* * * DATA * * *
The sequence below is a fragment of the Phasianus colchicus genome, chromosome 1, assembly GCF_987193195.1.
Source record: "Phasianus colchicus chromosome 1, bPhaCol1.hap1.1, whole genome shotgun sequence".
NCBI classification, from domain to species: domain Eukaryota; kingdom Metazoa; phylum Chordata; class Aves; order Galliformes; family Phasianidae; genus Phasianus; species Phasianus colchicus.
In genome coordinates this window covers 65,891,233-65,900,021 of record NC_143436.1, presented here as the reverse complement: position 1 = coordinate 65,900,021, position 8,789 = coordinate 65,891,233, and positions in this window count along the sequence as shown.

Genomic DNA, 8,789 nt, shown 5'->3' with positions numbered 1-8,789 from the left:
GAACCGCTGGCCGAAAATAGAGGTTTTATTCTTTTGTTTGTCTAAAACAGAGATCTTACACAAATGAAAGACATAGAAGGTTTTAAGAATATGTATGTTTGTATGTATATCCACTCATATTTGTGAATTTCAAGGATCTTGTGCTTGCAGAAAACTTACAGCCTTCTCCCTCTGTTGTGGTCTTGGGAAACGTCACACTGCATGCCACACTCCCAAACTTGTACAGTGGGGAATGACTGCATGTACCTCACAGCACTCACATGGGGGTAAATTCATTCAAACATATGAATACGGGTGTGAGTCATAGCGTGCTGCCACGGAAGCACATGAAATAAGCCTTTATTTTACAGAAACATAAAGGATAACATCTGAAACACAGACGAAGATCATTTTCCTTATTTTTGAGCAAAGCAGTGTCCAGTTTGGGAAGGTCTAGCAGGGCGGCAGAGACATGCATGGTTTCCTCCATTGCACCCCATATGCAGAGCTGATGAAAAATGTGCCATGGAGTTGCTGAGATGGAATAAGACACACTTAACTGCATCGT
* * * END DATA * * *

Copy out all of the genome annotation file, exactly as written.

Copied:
The sequence below is a fragment of the Phasianus colchicus genome, chromosome 1, assembly GCF_987193195.1.
Source record: "Phasianus colchicus chromosome 1, bPhaCol1.hap1.1, whole genome shotgun sequence".
NCBI classification, from domain to species: domain Eukaryota; kingdom Metazoa; phylum Chordata; class Aves; order Galliformes; family Phasianidae; genus Phasianus; species Phasianus colchicus.
In genome coordinates this window covers 65,891,233-65,900,021 of record NC_143436.1, presented here as the reverse complement: position 1 = coordinate 65,900,021, position 8,789 = coordinate 65,891,233, and positions in this window count along the sequence as shown.

Genomic DNA, 8,789 nt, shown 5'->3' with positions numbered 1-8,789 from the left:
GAACCGCTGGCCGAAAATAGAGGTTTTATTCTTTTGTTTGTCTAAAACAGAGATCTTACACAAATGAAAGACATAGAAGGTTTTAAGAATATGTATGTTTGTATGTATATCCACTCATATTTGTGAATTTCAAGGATCTTGTGCTTGCAGAAAACTTACAGCCTTCTCCCTCTGTTGTGGTCTTGGGAAACGTCACACTGCATGCCACACTCCCAAACTTGTACAGTGGGGAATGACTGCATGTACCTCACAGCACTCACATGGGGGTAAATTCATTCAAACATATGAATACGGGTGTGAGTCATAGCGTGCTGCCACGGAAGCACATGAAATAAGCCTTTATTTTACAGAAACATAAAGGATAACATCTGAAACACAGACGAAGATCATTTTCCTTATTTTTGAGCAAAGCAGTGTCCAGTTTGGGAAGGTCTAGCAGGGCGGCAGAGACATGCATGGTTTCCTCCATTGCACCCCATATGCAGAGCTGATGAAAAATGTGCCATGGAGTTGCTGAGATGGAATAAGACACACTTAACTGCATCGT